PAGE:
Instead of the usual musings on the weather, and what is going on in the vineyard it was suggested that I write about my Nuffield Farming Scholarship.
So what’s it all about?
The Nuffield Farming Scholarships Trust award approximately 20 individuals each year with the opportunity to research topics of interest in either farming, food, horticulture and rural industries, or to certain individuals who are in a position to influence these rural industries.
The majority of must/juice from our recent harvest has completed alcoholic fermentation. Now, we wait for our malolactic bacteria culture to be ready, so that we may use it to inoculate all the tanks so that they undergo malolactic fermentation, to soften the acids, which we expect to be completed early in the New Year.
We are often asked why we use commercial yeast rather than just letting indigenous (or native) yeasts naturally do the work. There are various reasons why we use commercial yeast.
I’m Rob, Brand Ambassador for Rathfinny. I’m the new kid on the block (wine pun) as I’ve only been in the role for two months, but I already feel very much part of the Rathfinny family.
People ask me what a Brand Ambassador does. In a nutshell, it’s about creating a buzz around the brand, making top Sommeliers drool in anticipation of our sparkling launch in 2018. Then it’s setting the strategy, whipping the distributor into shape and promoting, to become the most successful English sparkling on the market.
We have a very happy winemaker (someone even heard him singing), an equally happy vineyard manager and delighted owners.
2016 marked the year of our first major harvest, as the first vines that we planted in 2012 start to yield grapes. Our harvest this year has been superb. The flavours have been great – someone had told me that you can get fantastic flavours from very young vines when they produce their first crop, it’s certainly true this year. However, it was the yield and overall quality that impressed the most.
As we started harvest on Monday, I was thinking about our workforce. I always say our team, now about 30 people, are our greatest asset. Everyone, and I mean everyone who works at Rathfinny, comes to work genuinely engaged in their job and, best of all, seemingly proud and committed to be working there. I love it.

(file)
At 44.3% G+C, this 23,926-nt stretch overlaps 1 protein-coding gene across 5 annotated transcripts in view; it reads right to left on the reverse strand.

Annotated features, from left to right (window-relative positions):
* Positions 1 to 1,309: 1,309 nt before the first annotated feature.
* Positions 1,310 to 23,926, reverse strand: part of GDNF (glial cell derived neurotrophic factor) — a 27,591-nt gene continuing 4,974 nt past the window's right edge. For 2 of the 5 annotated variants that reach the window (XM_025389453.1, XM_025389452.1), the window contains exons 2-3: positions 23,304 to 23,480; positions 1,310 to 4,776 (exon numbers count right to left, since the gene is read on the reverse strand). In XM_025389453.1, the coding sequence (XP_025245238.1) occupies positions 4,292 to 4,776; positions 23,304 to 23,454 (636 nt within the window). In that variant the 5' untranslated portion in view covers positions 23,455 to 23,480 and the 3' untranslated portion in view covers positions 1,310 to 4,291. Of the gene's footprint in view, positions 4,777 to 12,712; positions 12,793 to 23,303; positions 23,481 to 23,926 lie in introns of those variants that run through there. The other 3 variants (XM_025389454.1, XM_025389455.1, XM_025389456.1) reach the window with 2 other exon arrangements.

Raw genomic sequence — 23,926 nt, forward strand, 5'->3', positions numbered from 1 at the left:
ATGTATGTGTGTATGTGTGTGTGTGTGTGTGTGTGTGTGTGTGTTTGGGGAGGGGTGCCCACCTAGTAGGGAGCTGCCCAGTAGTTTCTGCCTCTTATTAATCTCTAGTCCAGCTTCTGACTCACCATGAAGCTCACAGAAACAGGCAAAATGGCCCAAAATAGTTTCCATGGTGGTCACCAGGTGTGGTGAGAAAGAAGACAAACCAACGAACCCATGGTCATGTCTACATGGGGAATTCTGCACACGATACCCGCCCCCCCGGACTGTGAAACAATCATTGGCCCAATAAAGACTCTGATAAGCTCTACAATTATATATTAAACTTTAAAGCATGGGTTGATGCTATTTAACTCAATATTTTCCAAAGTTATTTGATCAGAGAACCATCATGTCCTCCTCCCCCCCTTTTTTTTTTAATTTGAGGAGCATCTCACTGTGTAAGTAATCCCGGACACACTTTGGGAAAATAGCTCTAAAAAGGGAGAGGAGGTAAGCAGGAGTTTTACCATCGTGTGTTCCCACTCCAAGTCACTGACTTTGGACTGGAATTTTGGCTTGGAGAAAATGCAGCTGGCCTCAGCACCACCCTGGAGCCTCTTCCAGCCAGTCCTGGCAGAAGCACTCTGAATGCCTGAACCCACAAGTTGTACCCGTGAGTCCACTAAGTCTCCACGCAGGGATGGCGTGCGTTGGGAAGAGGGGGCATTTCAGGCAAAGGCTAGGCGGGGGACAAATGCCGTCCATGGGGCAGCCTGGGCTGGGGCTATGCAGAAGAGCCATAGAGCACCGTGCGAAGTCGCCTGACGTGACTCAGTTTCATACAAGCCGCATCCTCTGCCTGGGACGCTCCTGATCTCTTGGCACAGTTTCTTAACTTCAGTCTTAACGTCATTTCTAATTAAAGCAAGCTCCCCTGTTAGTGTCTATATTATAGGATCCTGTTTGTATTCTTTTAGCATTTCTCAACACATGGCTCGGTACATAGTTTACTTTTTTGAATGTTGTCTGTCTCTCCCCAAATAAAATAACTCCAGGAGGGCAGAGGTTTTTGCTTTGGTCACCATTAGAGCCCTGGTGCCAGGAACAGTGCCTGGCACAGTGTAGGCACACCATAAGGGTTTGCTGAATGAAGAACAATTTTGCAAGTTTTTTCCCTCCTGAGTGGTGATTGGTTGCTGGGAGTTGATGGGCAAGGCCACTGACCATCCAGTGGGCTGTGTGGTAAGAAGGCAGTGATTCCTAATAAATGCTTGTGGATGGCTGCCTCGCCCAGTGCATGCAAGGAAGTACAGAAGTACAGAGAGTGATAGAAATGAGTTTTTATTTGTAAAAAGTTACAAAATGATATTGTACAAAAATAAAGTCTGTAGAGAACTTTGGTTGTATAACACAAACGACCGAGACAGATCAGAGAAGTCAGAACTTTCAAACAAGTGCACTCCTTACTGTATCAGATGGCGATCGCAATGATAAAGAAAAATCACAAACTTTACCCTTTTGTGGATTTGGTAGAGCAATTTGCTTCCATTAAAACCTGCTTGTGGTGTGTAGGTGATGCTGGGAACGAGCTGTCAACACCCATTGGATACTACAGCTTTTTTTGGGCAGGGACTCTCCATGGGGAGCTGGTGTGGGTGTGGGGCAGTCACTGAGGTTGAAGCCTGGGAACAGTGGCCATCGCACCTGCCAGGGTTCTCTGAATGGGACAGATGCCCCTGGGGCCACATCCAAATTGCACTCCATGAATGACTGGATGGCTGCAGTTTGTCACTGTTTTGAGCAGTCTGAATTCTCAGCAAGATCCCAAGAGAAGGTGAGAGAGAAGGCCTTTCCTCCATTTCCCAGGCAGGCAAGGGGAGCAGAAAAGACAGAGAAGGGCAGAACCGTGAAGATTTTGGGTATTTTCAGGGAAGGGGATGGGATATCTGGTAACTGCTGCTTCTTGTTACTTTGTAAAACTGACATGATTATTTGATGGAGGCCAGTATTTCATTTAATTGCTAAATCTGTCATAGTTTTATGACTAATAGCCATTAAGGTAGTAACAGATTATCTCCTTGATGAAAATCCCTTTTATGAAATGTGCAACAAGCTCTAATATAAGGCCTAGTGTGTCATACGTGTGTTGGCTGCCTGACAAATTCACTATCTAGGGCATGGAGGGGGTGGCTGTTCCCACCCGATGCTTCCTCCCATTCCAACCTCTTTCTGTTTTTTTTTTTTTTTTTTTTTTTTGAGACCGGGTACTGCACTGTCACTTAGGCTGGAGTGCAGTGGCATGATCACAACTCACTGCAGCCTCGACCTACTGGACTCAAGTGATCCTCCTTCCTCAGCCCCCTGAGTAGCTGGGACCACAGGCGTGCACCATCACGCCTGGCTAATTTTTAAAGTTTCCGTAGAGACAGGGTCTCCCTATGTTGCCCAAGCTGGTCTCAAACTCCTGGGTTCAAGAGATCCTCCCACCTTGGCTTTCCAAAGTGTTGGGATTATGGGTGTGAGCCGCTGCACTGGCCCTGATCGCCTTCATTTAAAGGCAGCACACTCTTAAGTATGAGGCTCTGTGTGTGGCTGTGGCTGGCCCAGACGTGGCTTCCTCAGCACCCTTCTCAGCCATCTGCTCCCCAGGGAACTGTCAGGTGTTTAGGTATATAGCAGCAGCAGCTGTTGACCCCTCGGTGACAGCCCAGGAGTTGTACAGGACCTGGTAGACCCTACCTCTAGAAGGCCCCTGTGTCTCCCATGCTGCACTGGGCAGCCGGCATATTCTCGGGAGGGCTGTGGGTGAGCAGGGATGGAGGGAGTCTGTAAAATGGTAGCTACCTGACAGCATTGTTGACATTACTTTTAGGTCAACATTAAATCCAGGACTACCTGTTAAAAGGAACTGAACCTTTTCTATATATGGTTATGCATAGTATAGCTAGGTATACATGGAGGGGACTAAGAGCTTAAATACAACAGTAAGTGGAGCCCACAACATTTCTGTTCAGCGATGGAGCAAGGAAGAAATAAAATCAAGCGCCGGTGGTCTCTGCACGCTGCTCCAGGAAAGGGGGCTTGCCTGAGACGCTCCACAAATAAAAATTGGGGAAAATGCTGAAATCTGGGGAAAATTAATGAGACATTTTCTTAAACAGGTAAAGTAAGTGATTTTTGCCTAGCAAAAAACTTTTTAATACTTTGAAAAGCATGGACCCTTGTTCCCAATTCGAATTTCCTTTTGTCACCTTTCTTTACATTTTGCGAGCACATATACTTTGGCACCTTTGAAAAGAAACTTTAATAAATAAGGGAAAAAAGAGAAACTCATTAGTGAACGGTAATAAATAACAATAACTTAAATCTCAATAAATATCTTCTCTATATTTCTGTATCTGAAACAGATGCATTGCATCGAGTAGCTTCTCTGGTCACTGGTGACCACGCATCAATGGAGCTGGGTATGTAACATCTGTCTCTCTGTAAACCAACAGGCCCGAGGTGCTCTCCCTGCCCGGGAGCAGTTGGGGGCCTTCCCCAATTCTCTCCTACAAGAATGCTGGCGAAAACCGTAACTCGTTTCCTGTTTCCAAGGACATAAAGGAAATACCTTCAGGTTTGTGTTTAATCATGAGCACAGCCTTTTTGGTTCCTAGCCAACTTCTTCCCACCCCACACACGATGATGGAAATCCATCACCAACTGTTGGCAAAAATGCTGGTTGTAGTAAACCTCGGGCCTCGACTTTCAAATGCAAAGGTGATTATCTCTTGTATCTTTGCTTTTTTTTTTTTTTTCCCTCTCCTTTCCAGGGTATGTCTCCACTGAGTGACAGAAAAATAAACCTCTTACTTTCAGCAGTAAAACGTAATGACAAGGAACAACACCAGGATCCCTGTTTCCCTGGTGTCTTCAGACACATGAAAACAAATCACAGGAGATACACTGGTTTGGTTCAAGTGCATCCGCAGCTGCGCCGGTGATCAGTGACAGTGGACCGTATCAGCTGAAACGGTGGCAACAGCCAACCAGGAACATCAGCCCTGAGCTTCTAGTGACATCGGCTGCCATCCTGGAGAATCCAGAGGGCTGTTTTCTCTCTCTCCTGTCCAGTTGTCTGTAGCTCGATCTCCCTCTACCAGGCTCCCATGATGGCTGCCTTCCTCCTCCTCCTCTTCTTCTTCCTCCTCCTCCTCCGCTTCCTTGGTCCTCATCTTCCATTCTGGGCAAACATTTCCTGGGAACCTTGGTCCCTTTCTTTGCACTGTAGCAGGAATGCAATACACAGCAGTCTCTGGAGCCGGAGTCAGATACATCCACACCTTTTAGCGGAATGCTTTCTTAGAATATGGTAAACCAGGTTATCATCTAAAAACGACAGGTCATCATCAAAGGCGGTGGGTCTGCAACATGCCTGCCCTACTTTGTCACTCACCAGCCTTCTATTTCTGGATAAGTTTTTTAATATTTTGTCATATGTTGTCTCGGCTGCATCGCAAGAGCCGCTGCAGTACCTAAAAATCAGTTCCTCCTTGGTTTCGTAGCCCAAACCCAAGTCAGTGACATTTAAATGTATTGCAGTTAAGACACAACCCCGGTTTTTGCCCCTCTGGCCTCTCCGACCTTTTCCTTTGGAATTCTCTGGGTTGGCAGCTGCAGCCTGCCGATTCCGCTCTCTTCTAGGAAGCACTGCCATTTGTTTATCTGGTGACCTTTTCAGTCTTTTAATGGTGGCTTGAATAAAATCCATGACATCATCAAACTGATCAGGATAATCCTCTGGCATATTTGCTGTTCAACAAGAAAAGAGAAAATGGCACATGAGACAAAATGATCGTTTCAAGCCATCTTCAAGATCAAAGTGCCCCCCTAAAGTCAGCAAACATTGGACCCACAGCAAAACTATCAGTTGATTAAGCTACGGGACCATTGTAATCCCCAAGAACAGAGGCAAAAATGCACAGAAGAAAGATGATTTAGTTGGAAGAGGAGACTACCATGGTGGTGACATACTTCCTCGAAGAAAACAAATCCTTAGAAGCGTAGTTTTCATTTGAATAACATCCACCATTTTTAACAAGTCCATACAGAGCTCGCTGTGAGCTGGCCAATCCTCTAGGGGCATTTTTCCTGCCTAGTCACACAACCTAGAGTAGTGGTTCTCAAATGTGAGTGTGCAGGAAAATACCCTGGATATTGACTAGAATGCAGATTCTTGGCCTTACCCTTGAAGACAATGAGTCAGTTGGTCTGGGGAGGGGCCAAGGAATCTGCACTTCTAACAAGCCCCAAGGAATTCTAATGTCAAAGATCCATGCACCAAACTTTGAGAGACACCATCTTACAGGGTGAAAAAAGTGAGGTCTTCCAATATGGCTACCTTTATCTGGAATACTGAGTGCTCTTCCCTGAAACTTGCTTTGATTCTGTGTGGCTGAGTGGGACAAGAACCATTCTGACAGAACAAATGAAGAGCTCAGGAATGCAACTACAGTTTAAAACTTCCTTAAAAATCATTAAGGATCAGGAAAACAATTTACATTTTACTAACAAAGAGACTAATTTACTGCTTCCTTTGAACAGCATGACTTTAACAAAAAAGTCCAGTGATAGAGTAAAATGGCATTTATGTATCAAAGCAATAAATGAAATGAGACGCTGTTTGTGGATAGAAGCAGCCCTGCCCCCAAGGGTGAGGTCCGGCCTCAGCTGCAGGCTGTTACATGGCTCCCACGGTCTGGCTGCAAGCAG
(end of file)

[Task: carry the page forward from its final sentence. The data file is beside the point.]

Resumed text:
It’s always been important to us to build a local workforce and despite some scepticism from some quarters, we seem to be achieving just that. It has been hard and we’ve had a few false starts, but now we are building up a team of local people who come not only to harvest in October, but to prune in January/February.
We’re holding a ‘Village Vendange’ on Wednesday 26th October…
When I said this to Sarah she said “We can’t call it Vendange. It’s a village picking day”.
So that’s how it’s been publicised in the local Alfriston village shop and on the local village website. All welcome just let us know if you’re coming because in exchange for your labour we’re going to provide you with a lovely lunch!!
We decided a long time ago that as an English wine producer we should avoid, where possible, to use French words. We will only use the French words when an English equivalent is not available, or when the French word is the universally accepted descriptor.
Given our increasing crop yields, our four-tonne Coquard grape press was not sufficient to cope with the upcoming harvest, so we ordered a new eight-tonne press to give us sufficient capacity to allow us to process more fruit in a day. In previous harvests, our picking window has been less than two weeks, so with increasing yields over the next few years we’ll continue to grow and add new presses until we have a total of four eight-tonne presses.